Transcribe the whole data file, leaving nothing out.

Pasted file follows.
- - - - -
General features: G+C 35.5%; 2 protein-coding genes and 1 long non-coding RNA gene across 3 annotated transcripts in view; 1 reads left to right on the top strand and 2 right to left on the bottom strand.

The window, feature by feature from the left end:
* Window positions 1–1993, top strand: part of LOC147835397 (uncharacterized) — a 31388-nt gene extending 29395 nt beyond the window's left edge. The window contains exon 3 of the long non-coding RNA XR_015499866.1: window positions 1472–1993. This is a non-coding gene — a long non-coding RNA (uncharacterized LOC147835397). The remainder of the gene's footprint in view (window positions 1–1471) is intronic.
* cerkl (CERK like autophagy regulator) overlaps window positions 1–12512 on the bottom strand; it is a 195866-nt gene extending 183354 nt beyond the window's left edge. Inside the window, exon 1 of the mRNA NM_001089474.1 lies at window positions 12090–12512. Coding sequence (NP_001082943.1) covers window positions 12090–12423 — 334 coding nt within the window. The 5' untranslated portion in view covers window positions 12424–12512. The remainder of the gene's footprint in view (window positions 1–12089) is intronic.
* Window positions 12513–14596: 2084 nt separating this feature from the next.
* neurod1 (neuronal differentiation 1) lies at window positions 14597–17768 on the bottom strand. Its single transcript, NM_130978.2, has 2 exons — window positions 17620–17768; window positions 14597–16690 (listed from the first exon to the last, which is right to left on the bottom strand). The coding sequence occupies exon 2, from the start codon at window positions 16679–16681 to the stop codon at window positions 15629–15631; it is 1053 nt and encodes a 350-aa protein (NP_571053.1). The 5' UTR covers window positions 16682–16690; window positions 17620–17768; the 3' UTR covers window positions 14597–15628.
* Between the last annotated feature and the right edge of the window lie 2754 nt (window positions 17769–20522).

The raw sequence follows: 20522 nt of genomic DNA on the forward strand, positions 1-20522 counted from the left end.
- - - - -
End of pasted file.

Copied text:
General features: G+C 35.5%; 2 protein-coding genes and 1 long non-coding RNA gene across 3 annotated transcripts in view; 1 reads left to right on the top strand and 2 right to left on the bottom strand.

The window, feature by feature from the left end:
* Window positions 1–1993, top strand: part of LOC147835397 (uncharacterized) — a 31388-nt gene extending 29395 nt beyond the window's left edge. The window contains exon 3 of the long non-coding RNA XR_015499866.1: window positions 1472–1993. This is a non-coding gene — a long non-coding RNA (uncharacterized LOC147835397). The remainder of the gene's footprint in view (window positions 1–1471) is intronic.
* cerkl (CERK like autophagy regulator) overlaps window positions 1–12512 on the bottom strand; it is a 195866-nt gene extending 183354 nt beyond the window's left edge. Inside the window, exon 1 of the mRNA NM_001089474.1 lies at window positions 12090–12512. Coding sequence (NP_001082943.1) covers window positions 12090–12423 — 334 coding nt within the window. The 5' untranslated portion in view covers window positions 12424–12512. The remainder of the gene's footprint in view (window positions 1–12089) is intronic.
* Window positions 12513–14596: 2084 nt separating this feature from the next.
* neurod1 (neuronal differentiation 1) lies at window positions 14597–17768 on the bottom strand. Its single transcript, NM_130978.2, has 2 exons — window positions 17620–17768; window positions 14597–16690 (listed from the first exon to the last, which is right to left on the bottom strand). The coding sequence occupies exon 2, from the start codon at window positions 16679–16681 to the stop codon at window positions 15629–15631; it is 1053 nt and encodes a 350-aa protein (NP_571053.1). The 5' UTR covers window positions 16682–16690; window positions 17620–17768; the 3' UTR covers window positions 14597–15628.
* Between the last annotated feature and the right edge of the window lie 2754 nt (window positions 17769–20522).

The raw sequence follows: 20522 nt of genomic DNA on the forward strand, positions 1-20522 counted from the left end.